They'll talk about everything. They'll rave about anything.
So quiz the Gators' most popular motor mouths about the future of Florida football, and you're certain to get the usual discourse on the abundance of up-and-coming talent.
"The Gators will be fine," Snell says. "This program is on its way to greatness."
But then, once both have left for the day, the sobering silence causes another realization: Without these seniors, it's much quieter than you'd think.
And forget the lost media savvy of Snell and Ratliff. These concerns dig much deeper.
For a team so often labeled as a young squad, the Gators' biggest off-season task will become finding a way to keep from having the air knocked out of them by the departures.
Because like that air, the talent of these seniors may not be appropriately appreciated until they're gone for good.
"We had some young guys coming into some key positions, so people started calling us a young team," said Kight, one of two starting wide receivers on the way out. "A perception like that can cause some problems if you aren't careful."
Earlier this month, while Florida was still preparing for the bowl in Gainesville, Zook held the seniors out of the end of one practice and the start of another.
The intended purpose was to allow the youngsters an opportunity to gain some valuable repetitions. However, it may have also provided another critical lesson.
"After everyone had left, I took another look," Snell said. "You don't really realize it, but it seems like you're either a freshman or a senior on this team. There's not much gray area."
That's not to say the Gators are in serious trouble – the talent at Florida is certainly deeper than just the senior class. But that talent will be forced to make a rapid emergence.
The biggest gaps will be found in the secondary and at defensive end. Losing all four starters at cornerback and safety will cause coaches to look toward such freshmen as Dee Webb and Reynaldo Hill to fill the void.
And as Ratliff points out, he too had to step up for another major talent when former Gator Lito Sheppard bolted early for the NFL.
"That was hard because I didn't start many games, and I played sparingly in nickel and dime," Ratliff said. "Because I was stepping in for somebody of his stature, people expected me to make plays and score touchdowns on punts and interceptions."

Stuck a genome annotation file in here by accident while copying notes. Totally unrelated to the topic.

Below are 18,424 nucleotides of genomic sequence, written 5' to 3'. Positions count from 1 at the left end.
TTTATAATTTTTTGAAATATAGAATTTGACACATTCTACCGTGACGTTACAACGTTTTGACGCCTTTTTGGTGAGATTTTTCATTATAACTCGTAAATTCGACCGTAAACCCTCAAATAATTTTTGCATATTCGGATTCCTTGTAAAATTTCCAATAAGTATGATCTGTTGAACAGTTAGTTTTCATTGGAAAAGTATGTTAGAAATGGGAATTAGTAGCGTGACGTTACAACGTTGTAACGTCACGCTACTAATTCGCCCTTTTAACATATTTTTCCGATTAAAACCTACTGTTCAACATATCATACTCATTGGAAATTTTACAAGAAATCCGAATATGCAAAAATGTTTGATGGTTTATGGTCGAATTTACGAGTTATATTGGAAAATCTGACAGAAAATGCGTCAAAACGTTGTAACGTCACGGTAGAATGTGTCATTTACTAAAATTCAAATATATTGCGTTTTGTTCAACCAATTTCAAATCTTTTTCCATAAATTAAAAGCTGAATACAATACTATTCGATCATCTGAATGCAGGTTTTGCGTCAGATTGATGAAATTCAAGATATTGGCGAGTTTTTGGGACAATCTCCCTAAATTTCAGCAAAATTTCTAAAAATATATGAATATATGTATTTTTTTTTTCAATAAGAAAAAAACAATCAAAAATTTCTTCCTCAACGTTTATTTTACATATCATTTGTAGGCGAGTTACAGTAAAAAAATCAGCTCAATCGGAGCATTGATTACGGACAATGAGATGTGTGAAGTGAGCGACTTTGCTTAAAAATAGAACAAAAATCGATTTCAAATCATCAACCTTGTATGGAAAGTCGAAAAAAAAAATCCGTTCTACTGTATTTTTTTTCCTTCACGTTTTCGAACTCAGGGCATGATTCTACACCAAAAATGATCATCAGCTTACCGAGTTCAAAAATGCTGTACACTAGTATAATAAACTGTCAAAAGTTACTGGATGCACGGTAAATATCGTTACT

As a result, Ratliff has stressed to the younger class they should refrain from forcing big plays during their early career. Instead, let the highlights take care of themselves, he says.
"We have so much experience and inexperience," Ratliff said. "But we brought those young guys in with a group of mature seniors, and it's allowed them to grow faster."
By confronting the issue before the senior class has departed, Florida may have turned a potential disaster into a much-needed growth spurt. Even though 14 true freshmen have seen action this season, the Gators are being careful of allowing the ill-perceived youth-moment to keep them from progressing.
As a result, the seniors aren't concerned with their future alma mater.
"The young guys are going to step up next year, do doubt," Kight said. "You can just tell by the way they work during practice. They're going to be great players."
Sophomore Ciatrick Fason – one of the few stars who will be an upperclassman on next year's team – has the highest hopes, as well.
"With the team we've got coming back, Fason said, "we should be up for the SEC championship or the national championship."
At the Gators' final practice before leaving for Tampa, several seniors spoke to their predecessors with some parting words. The messages were the same.
"There's going to be some surprises next year," senior linebacker Reid Fleming said. "Their potential is limitless. There's so much talent. A lot of people don't see it because it's on the practice field. But it's there."
With one more game, Florida's senior class will attempt to leave the program with a win. Just as importantly, they'll aim to leave four years of lessons as well.
"That's why we try to rub off everything we can right now on those younger guys, let them feed off of us," Ratliff said. "They can step right in and do some of the things we did. All we can do at this point is lead by example for one more game.
"Then, the future is up to them."